FDA also has published guidance regarding remote ophthalmic assessment and measuring devices. The guidance covers a wide range of commonly used products, from standard visual acuity charts, to tonometers (devices that measure the eye’s pressure through a known force, such as a small puff of air, to check for ocular pathologies). FDA’s goal in issuing the guidance is to “reduc[e] the need for in-person treatment during the COVID-19 public health emergency” and, in so doing, to “help reduce the risk of exposure for patients and health care providers” to the novel coronavirus. To facilitate the use of such devices for eye care outside of traditional settings, the guidance makes clear that FDA will not object to alterations such as:
The guidance permits a host of modifications to visual acuity charts, general-use ophthalmic cameras, and tonometers without complying with the full set of usual regulatory requirements. However, FDA does not intend to relax requirements with respect to devices “intended to determine when patients need immediate clinical intervention,” or for devices “intended . . . solely or primarily [to be] relied upon by the eye care provider or patient to make a clinical diagnosis or treatment decision.” The guidance provides resources for validating and evaluating modifications made pursuant to its terms, and includes recommendations on the labeling of such modified devices to ensure patients and providers can evaluate the modifications to determine if they are appropriate.
During the COVID-19 pandemic, HCPs are using noninvasive remote monitoring data for a range of purposes, from predicting spread of the virus to caring for patients who are sheltering in place. On March 20, 2020, FDA issued a guidance document intended to facilitate the use of noninvasive remote monitoring devices to enable and expand patient monitoring while limiting direct contact between patients and HCPs. The guidance applies to devices such as electronic thermometers, cardiac monitors, and pulse oximeters, and specifies that FDA will not object to certain modifications to the indications, claims, or functionality of such devices during the duration of the COVID-19 public health emergency, as declared by HHS.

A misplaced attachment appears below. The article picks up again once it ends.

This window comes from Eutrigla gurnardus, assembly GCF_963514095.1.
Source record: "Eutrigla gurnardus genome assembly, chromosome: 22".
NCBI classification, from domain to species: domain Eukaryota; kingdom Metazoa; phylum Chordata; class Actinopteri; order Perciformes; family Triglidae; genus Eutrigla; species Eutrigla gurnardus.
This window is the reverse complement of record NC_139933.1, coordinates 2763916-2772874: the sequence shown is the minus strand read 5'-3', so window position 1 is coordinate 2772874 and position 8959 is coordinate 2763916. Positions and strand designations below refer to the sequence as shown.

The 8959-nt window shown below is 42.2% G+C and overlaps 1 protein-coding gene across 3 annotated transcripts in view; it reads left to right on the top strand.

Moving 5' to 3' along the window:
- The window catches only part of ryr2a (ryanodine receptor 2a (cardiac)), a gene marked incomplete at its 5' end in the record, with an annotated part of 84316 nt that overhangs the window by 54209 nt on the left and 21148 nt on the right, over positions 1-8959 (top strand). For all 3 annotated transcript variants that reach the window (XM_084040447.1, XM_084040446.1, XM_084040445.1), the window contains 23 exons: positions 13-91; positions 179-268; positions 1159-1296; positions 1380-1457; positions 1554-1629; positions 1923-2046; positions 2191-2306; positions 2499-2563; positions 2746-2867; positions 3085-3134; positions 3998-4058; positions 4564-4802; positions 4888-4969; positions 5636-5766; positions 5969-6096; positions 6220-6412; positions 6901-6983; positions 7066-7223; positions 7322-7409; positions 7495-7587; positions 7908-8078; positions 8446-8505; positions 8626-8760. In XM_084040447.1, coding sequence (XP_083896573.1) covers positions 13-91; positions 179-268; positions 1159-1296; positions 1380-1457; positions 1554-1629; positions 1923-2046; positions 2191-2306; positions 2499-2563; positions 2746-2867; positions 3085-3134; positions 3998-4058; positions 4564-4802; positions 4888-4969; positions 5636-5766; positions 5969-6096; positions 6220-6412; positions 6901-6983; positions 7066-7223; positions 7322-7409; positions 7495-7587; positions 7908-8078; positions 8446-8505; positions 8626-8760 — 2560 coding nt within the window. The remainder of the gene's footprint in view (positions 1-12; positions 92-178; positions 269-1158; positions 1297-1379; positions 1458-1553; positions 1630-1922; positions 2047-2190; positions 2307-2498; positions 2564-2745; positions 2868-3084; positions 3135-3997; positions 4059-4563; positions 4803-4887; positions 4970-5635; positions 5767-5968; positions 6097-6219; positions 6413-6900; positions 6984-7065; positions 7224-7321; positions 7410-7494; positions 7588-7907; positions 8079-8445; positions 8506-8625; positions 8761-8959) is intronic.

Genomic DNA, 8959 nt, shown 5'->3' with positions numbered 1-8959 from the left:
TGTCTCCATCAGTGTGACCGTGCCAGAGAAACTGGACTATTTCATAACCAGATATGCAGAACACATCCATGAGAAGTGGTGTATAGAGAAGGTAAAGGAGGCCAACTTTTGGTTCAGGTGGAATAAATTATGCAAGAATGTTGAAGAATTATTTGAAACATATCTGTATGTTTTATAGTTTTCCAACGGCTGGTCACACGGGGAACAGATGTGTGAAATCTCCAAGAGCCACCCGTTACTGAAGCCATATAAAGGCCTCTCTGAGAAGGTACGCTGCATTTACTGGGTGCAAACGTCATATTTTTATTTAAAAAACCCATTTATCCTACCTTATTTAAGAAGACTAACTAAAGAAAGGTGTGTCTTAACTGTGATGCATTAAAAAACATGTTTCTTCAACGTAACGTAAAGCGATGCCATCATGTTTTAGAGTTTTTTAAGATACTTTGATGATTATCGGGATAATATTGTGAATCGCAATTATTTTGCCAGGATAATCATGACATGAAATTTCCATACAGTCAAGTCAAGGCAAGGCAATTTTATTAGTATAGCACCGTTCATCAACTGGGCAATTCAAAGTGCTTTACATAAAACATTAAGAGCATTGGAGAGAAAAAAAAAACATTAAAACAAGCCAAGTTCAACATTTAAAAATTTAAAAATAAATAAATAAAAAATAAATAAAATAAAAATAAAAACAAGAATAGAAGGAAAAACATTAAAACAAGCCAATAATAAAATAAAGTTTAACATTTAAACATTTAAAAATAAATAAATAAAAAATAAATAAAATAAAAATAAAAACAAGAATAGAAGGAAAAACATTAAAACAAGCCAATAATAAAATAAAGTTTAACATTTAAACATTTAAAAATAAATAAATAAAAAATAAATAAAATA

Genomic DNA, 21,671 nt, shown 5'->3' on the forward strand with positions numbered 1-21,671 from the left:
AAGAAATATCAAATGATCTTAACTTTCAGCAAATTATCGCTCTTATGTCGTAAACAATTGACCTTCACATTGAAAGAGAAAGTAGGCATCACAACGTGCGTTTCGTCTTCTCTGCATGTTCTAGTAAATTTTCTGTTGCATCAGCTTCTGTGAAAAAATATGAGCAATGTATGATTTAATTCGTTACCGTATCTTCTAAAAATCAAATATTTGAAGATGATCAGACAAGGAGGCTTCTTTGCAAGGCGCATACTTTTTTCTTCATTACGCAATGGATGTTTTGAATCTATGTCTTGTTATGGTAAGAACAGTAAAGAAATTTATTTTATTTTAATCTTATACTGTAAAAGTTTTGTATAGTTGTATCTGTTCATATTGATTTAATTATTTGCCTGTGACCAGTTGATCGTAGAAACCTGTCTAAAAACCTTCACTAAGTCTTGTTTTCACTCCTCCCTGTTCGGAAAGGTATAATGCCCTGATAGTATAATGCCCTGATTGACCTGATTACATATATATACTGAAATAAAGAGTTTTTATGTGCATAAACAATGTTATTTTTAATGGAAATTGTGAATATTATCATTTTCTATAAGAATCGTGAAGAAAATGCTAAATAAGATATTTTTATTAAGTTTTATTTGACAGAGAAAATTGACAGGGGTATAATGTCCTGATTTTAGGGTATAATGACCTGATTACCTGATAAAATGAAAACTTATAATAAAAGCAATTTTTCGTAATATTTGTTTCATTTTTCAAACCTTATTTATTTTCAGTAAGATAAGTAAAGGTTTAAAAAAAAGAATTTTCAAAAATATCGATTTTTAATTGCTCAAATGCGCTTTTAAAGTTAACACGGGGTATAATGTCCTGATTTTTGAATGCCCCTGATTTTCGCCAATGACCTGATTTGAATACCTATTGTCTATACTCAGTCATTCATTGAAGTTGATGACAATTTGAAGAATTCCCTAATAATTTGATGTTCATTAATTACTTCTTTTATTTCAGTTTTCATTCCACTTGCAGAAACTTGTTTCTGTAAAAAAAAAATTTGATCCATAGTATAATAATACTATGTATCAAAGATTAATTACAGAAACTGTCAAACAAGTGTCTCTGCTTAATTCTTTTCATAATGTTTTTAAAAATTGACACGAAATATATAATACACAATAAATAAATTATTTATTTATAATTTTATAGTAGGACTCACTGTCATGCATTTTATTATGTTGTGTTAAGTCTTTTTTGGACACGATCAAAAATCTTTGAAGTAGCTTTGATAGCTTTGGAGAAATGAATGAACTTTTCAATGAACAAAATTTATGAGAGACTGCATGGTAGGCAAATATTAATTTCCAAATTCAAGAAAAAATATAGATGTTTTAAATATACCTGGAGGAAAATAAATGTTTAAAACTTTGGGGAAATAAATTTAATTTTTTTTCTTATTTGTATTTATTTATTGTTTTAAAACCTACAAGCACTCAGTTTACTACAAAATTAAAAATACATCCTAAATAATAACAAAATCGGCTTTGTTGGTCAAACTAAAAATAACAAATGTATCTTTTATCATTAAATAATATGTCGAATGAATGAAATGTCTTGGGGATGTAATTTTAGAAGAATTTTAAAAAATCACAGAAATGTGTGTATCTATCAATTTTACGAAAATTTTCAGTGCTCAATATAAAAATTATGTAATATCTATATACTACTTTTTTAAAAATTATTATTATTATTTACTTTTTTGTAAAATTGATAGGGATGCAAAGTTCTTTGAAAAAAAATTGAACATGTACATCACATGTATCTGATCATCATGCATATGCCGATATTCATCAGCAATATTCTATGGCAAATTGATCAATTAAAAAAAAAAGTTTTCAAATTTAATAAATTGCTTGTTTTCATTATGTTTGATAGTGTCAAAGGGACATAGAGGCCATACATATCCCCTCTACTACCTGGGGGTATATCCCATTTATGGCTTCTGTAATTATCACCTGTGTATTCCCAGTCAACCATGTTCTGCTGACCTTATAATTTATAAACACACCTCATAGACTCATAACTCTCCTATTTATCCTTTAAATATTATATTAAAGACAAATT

By removing the specter of potential FDCA enforcement, FDA has encouraged device manufacturers to explore innovative solutions to facilitate patient care while minimizing direct patient-HCP interactions. Given the extent to which COVID-19 symptoms can be measured by the types of devices included in this guidance, this guidance is particularly important.